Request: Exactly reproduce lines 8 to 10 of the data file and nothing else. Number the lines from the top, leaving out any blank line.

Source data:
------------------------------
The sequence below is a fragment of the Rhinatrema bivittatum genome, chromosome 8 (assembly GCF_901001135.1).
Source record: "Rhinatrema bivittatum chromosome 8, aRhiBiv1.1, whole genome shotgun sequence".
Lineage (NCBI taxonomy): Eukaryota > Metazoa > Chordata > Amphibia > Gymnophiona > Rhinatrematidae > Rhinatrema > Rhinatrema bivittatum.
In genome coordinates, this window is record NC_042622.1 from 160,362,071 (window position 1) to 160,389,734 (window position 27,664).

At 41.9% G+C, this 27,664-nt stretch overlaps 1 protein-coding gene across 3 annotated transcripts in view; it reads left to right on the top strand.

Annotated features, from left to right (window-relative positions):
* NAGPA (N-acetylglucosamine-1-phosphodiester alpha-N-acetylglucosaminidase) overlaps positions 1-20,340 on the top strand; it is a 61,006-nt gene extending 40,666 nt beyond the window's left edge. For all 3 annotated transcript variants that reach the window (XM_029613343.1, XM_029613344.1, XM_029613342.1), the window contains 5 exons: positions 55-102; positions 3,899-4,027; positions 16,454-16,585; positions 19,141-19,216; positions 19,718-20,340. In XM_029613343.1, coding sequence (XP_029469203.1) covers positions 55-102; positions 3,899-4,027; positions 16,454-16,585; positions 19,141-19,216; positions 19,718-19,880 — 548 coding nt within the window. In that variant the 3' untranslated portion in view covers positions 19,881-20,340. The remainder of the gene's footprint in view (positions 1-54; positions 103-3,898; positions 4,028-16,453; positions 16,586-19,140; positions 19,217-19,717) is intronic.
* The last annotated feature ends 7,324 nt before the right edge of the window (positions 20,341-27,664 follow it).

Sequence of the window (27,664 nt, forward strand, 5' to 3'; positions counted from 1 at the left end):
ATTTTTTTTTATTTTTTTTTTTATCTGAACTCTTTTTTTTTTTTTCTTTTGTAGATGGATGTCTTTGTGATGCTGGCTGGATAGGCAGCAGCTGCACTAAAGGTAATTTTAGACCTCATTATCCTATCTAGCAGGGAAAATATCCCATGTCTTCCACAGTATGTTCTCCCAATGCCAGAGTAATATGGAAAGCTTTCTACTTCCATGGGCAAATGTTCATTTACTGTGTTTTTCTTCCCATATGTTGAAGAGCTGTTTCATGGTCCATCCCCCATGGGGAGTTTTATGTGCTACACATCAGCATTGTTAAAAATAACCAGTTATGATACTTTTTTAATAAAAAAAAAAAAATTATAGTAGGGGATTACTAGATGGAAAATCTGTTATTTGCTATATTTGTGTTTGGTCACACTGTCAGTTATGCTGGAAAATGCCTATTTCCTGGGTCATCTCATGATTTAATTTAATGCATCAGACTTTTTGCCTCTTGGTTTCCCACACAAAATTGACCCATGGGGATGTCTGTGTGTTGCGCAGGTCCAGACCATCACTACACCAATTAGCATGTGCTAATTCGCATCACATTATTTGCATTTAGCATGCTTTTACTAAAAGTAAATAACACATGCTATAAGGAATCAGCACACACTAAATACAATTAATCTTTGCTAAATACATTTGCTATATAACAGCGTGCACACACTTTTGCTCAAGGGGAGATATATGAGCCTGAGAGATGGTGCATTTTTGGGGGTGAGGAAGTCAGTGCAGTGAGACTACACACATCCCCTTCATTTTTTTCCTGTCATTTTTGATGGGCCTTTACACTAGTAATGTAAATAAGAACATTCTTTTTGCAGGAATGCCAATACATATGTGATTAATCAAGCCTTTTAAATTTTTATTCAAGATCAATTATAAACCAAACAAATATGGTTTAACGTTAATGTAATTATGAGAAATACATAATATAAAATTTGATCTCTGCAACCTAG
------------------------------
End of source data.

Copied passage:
* The last annotated feature ends 7,324 nt before the right edge of the window (positions 20,341-27,664 follow it).

Sequence of the window (27,664 nt, forward strand, 5' to 3'; positions counted from 1 at the left end):
ATTTTTTTTTATTTTTTTTTTTATCTGAACTCTTTTTTTTTTTTTCTTTTGTAGATGGATGTCTTTGTGATGCTGGCTGGATAGGCAGCAGCTGCACTAAAGGTAATTTTAGACCTCATTATCCTATCTAGCAGGGAAAATATCCCATGTCTTCCACAGTATGTTCTCCCAATGCCAGAGTAATATGGAAAGCTTTCTACTTCCATGGGCAAATGTTCATTTACTGTGTTTTTCTTCCCATATGTTGAAGAGCTGTTTCATGGTCCATCCCCCATGGGGAGTTTTATGTGCTACACATCAGCATTGTTAAAAATAACCAGTTATGATACTTTTTTAATAAAAAAAAAAAAATTATAGTAGGGGATTACTAGATGGAAAATCTGTTATTTGCTATATTTGTGTTTGGTCACACTGTCAGTTATGCTGGAAAATGCCTATTTCCTGGGTCATCTCATGATTTAATTTAATGCATCAGACTTTTTGCCTCTTGGTTTCCCACACAAAATTGACCCATGGGGATGTCTGTGTGTTGCGCAGGTCCAGACCATCACTACACCAATTAGCATGTGCTAATTCGCATCACATTATTTGCATTTAGCATGCTTTTACTAAAAGTAAATAACACATGCTATAAGGAATCAGCACACACTAAATACAATTAATCTTTGCTAAATACATTTGCTATATAACAGCGTGCACACACTTTTGCTCAAGGGGAGATATATGAGCCTGAGAGATGGTGCATTTTTGGGGGTGAGGAAGTCAGTGCAGTGAGACTACACACATCCCCTTCATTTTTTTCCTGTCATTTTTGATGGGCCTTTACACTAGTAATGTAAATAAGAACATTCTTTTTGCAGGAATGCCAATACATATGTGATTAATCAAGCCTTTTAAATTTTTATTCAAGATCAATTATAAACCAAACAAATATGGTTTAACGTTAATGTAATTATGAGAAATACATAATATAAAATTTGATCTCTGCAACCTAG